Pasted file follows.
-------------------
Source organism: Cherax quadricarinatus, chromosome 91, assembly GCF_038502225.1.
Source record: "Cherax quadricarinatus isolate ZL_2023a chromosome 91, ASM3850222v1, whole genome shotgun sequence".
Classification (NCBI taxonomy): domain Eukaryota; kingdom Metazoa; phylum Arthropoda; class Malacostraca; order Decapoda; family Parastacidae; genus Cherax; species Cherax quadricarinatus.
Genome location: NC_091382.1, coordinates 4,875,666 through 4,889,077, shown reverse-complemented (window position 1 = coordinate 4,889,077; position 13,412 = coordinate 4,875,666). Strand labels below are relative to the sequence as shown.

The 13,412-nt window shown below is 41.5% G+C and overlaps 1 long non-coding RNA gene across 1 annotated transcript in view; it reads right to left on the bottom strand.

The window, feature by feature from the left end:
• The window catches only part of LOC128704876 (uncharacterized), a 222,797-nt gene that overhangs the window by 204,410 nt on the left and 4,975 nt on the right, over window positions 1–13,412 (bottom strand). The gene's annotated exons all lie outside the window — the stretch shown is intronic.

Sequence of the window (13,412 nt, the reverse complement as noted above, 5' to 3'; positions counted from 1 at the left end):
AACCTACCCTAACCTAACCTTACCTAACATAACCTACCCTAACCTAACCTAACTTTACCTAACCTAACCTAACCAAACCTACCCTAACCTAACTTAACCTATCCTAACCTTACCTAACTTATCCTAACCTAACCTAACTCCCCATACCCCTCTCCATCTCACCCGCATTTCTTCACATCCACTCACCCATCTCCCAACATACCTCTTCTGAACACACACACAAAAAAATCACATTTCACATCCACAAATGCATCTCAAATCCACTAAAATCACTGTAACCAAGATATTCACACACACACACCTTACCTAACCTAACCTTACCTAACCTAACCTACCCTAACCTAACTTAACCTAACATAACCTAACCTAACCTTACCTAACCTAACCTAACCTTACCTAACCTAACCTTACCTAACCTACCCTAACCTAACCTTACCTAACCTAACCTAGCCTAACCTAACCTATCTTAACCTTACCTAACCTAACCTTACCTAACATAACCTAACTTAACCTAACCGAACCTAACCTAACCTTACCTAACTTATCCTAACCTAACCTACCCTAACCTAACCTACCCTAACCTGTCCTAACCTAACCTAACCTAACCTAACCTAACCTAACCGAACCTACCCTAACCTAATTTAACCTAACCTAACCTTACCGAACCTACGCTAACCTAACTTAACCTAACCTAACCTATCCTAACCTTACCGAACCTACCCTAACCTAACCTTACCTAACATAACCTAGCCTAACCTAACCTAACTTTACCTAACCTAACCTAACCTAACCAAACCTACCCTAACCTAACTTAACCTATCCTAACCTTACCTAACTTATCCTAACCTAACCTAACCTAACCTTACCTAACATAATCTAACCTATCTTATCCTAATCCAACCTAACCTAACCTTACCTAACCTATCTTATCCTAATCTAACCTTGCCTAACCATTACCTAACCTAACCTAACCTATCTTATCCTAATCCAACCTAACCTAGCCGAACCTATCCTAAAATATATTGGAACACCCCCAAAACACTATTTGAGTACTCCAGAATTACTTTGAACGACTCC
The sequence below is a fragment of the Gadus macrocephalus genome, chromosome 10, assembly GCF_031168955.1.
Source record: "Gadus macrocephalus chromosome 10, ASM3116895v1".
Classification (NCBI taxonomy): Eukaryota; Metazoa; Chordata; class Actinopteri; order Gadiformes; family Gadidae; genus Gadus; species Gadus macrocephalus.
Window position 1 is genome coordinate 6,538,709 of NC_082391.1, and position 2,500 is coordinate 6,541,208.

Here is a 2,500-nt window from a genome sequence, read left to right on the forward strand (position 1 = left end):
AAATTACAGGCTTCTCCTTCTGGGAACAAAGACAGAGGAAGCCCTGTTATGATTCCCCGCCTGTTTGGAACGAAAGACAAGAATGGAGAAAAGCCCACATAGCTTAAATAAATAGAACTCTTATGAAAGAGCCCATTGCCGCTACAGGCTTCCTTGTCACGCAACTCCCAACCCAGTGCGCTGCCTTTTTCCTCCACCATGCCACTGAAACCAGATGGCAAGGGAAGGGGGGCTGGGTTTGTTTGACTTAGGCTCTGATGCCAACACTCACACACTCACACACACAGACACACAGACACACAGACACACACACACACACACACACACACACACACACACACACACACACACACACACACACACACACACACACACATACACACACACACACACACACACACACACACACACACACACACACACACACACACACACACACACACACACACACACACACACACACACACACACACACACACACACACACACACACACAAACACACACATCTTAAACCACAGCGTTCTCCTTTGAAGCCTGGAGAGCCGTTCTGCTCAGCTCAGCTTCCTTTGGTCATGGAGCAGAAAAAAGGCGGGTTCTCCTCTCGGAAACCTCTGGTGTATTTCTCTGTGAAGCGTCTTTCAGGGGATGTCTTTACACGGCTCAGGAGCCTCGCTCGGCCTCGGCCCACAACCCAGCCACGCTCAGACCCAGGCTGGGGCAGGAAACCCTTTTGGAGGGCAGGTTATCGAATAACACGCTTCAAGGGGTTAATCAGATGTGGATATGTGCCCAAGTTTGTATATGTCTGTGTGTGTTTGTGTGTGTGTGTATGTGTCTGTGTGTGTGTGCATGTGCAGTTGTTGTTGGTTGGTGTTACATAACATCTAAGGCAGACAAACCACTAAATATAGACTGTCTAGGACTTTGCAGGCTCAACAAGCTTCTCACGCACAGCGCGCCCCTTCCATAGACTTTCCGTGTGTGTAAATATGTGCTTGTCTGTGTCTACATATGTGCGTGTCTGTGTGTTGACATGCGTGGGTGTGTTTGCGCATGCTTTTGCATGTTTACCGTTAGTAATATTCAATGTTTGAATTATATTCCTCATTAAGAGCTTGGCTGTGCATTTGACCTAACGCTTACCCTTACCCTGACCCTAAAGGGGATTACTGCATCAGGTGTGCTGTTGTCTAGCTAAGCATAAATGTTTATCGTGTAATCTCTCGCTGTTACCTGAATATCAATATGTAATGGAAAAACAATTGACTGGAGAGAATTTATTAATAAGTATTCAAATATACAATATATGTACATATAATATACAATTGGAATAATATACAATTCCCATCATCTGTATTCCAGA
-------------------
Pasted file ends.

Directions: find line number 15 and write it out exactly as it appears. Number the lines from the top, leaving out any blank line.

AAATTACAGGCTTCTCCTTCTGGGAACAAAGACAGAGGAAGCCCTGTTATGATTCCCCGCCTGTTTGGAACGAAAGACAAGAATGGAGAAAAGCCCACATAGCTTAAATAAATAGAACTCTTATGAAAGAGCCCATTGCCGCTACAGGCTTCCTTGTCACGCAACTCCCAACCCAGTGCGCTGCCTTTTTCCTCCACCATGCCACTGAAACCAGATGGCAAGGGAAGGGGGGCTGGGTTTGTTTGACTTAGGCTCTGATGCCAACACTCACACACTCACACACACAGACACACAGACACACAGACACACACACACACACACACACACACACACACACACACACACACACACACACACACACACACACACACACACATACACACACACACACACACACACACACACACACACACACACACACACACACACACACACACACACACACACACACACACACACACACACACACACACACACACACACACACACACACACAAACACACACATCTTAAACCACAGCGTTCTCCTTTGAAGCCTGGAGAGCCGTTCTGCTCAGCTCAGCTTCCTTTGGTCATGGAGCAGAAAAAAGGCGGGTTCTCCTCTCGGAAACCTCTGGTGTATTTCTCTGTGAAGCGTCTTTCAGGGGATGTCTTTACACGGCTCAGGAGCCTCGCTCGGCCTCGGCCCACAACCCAGCCACGCTCAGACCCAGGCTGGGGCAGGAAACCCTTTTGGAGGGCAGGTTATCGAATAACACGCTTCAAGGGGTTAATCAGATGTGGATATGTGCCCAAGTTTGTATATGTCTGTGTGTGTTTGTGTGTGTGTGTATGTGTCTGTGTGTGTGTGCATGTGCAGTTGTTGTTGGTTGGTGTTACATAACATCTAAGGCAGACAAACCACTAAATATAGACTGTCTAGGACTTTGCAGGCTCAACAAGCTTCTCACGCACAGCGCGCCCCTTCCATAGACTTTCCGTGTGTGTAAATATGTGCTTGTCTGTGTCTACATATGTGCGTGTCTGTGTGTTGACATGCGTGGGTGTGTTTGCGCATGCTTTTGCATGTTTACCGTTAGTAATATTCAATGTTTGAATTATATTCCTCATTAAGAGCTTGGCTGTGCATTTGACCTAACGCTTACCCTTACCCTGACCCTAAAGGGGATTACTGCATCAGGTGTGCTGTTGTCTAGCTAAGCATAAATGTTTATCGTGTAATCTCTCGCTGTTACCTGAATATCAATATGTAATGGAAAAACAATTGACTGGAGAGAATTTATTAATAAGTATTCAAATATACAATATATGTACATATAATATACAATTGGAATAATATACAATTCCCATCATCTGTATTCCAGA